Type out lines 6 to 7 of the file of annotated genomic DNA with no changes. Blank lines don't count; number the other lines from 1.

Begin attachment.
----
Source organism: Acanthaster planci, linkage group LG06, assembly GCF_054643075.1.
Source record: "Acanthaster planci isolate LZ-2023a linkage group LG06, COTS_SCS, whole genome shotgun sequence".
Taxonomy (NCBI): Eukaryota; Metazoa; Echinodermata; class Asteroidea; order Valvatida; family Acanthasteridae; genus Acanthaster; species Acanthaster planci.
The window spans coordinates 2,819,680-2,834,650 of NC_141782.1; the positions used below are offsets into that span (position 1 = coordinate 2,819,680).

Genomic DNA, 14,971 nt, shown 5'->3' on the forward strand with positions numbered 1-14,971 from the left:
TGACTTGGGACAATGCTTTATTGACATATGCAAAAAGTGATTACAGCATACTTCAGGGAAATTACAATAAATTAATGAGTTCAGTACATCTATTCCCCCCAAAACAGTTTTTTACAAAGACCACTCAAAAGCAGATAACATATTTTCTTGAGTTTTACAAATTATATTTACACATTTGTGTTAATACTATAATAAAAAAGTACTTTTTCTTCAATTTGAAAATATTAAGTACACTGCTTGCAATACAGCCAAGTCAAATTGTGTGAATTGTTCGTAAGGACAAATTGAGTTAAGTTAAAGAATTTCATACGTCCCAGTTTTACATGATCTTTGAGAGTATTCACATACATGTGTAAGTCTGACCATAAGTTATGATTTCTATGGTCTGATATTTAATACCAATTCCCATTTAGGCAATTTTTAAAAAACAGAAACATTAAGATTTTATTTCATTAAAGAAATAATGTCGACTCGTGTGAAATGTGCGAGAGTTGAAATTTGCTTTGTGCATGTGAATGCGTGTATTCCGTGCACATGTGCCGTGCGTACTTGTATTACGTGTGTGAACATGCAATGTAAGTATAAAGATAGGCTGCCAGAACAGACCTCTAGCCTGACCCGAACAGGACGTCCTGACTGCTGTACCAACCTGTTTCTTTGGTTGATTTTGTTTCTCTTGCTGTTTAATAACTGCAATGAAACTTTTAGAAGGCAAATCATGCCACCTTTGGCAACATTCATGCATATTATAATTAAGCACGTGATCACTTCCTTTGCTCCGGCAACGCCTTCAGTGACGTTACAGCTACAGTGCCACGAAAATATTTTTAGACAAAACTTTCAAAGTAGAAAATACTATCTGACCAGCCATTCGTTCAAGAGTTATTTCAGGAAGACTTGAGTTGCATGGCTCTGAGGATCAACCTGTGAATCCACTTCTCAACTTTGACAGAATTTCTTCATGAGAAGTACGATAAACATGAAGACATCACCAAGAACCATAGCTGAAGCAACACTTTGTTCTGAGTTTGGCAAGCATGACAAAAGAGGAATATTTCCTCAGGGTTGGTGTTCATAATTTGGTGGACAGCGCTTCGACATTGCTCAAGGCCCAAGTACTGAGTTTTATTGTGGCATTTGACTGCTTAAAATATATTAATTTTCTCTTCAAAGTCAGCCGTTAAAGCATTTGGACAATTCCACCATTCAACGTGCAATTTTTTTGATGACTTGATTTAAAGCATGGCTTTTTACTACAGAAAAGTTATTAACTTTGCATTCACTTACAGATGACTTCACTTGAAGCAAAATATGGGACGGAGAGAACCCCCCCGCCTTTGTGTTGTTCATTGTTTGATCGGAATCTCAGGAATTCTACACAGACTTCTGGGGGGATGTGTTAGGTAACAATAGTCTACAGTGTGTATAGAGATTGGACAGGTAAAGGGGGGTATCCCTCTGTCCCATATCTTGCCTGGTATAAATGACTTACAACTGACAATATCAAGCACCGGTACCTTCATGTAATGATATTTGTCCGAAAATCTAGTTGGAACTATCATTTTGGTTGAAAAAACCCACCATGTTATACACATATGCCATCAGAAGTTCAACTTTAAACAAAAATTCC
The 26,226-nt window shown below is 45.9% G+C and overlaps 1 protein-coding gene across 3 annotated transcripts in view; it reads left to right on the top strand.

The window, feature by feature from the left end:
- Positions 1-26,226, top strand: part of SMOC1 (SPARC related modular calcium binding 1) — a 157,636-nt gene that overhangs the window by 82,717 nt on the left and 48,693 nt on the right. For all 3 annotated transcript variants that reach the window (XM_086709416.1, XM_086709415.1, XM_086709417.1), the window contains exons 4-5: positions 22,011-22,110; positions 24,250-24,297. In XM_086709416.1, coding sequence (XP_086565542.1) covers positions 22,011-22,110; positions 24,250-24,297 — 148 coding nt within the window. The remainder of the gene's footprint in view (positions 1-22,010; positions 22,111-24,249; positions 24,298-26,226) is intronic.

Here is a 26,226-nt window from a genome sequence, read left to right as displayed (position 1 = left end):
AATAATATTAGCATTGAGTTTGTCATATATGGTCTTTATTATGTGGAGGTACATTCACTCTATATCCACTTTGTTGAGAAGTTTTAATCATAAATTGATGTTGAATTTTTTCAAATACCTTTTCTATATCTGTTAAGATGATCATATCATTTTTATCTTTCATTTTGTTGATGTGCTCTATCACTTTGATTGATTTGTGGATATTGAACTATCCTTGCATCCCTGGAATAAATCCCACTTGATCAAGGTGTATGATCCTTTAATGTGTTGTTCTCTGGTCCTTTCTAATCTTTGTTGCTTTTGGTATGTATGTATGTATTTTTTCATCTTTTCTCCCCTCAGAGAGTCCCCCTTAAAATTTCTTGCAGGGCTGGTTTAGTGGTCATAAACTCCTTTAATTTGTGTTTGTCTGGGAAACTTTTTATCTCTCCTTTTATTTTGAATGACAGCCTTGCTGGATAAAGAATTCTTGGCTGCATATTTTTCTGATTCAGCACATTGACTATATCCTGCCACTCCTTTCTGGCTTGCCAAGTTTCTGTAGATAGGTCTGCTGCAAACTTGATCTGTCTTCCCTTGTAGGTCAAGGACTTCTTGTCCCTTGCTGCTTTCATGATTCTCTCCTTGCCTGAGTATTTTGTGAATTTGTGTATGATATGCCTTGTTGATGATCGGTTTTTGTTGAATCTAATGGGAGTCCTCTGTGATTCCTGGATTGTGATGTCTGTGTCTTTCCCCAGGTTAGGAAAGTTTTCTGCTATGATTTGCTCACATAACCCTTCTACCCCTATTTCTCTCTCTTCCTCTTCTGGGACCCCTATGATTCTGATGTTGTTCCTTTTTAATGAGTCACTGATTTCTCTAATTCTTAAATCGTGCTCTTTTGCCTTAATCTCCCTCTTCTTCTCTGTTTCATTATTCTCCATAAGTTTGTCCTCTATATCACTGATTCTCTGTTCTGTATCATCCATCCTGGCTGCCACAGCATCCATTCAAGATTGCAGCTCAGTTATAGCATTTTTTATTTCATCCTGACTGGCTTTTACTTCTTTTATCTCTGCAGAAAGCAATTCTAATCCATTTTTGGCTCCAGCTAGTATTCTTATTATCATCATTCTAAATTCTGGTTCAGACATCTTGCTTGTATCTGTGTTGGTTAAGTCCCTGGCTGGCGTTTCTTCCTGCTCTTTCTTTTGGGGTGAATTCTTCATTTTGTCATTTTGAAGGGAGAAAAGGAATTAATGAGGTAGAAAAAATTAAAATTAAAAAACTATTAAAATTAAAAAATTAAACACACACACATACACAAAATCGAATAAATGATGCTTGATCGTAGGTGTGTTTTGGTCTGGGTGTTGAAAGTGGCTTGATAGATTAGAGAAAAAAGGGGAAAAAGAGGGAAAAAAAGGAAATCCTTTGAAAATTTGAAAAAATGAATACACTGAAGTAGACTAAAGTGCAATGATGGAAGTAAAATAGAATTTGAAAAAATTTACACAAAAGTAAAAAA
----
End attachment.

TGACTTGGGACAATGCTTTATTGACATATGCAAAAAGTGATTACAGCATACTTCAGGGAAATTACAATAAATTAATGAGTTCAGTACATCTATTCCCCCCAAAACAGTTTTTTACAAAGACCACTCAAAAGCAGATAACATATTTTCTTGAGTTTTACAAATTATATTTACACATTTGTGTTAATACTATAATAAAAAAGTACTTTTTCTTCAATTTGAAAATATTAAGTACACTGCTTGCAATACAGCCAAGTCAAATTGTGTGAATTGTTCGTAAGGACAAATTGAGTTAAGTTAAAGAATTTCATACGTCCCAGTTTTACATGATCTTTGAGAGTATTCACATACATGTGTAAGTCTGACCATAAGTTATGATTTCTATGGTCTGATATTTAATACCAATTCCCATTTAGGCAATTTTTAAAAAACAGAAACATTAAGATTTTATTTCATTAAAGAAATAATGTCGACTCGTGTGAAATGTGCGAGAGTTGAAATTTGCTTTGTGCATGTGAATGCGTGTATTCCGTGCACATGTGCCGTGCGTACTTGTATTACGTGTGTGAACATGCAATGTAAGTATAAAGATAGGCTGCCAGAACAGACCTCTAGCCTGACCCGAACAGGACGTCCTGACTGCTGTACCAACCTGTTTCTTTGGTTGATTTTGTTTCTCTTGCTGTTTAATAACTGCAATGAAACTTTTAGAAGGCAAATCATGCCACCTTTGGCAACATTCATGCATATTATAATTAAGCACGTGATCACTTCCTTTGCTCCGGCAACGCCTTCAGTGACGTTACAGCTACAGTGCCACGAAAATATTTTTAGACAAAACTTTCAAAGTAGAAAATACTATCTGACCAGCCATTCGTTCAAGAGTTATTTCAGGAAGACTTGAGTTGCATGGCTCTGAGGATCAACCTGTGAATCCACTTCTCAACTTTGACAGAATTTCTTCATGAGAAGTACGATAAACATGAAGACATCACCAAGAACCATAGCTGAAGCAACACTTTGTTCTGAGTTTGGCAAGCATGACAAAAGAGGAATATTTCCTCAGGGTTGGTGTTCATAATTTGGTGGACAGCGCTTCGACATTGCTCAAGGCCCAAGTACTGAGTTTTATTGTGGCATTTGACTGCTTAAAATATATTAATTTTCTCTTCAAAGTCAGCCGTTAAAGCATTTGGACAATTCCACCATTCAACGTGCAATTTTTTTGATGACTTGATTTAAAGCATGGCTTTTTACTACAGAAAAGTTATTAACTTTGCATTCACTTACAGATGACTTCACTTGAAGCAAAATATGGGACGGAGAGAACCCCCCCGCCTTTGTGTTGTTCATTGTTTGATCGGAATCTCAGGAATTCTACACAGACTTCTGGGGGGATGTGTTAGGTAACAATAGTCTACAGTGTGTATAGAGATTGGACAGGTAAAGGGGGGTATCCCTCTGTCCCATATCTTGCCTGGTATAAATGACTTACAACTGACAATATCAAGCACCGGTACCTTCATGTAATGATATTTGTCCGAAAATCTAGTTGGAACTATCATTTTGGTTGAAAAAACCCACCATGTTATACACATATGCCATCAGAAGTTCAACTTTAAACAAAAATTCC
The 26,226-nt window shown below is 45.9% G+C and overlaps 1 protein-coding gene across 3 annotated transcripts in view; it reads left to right on the top strand.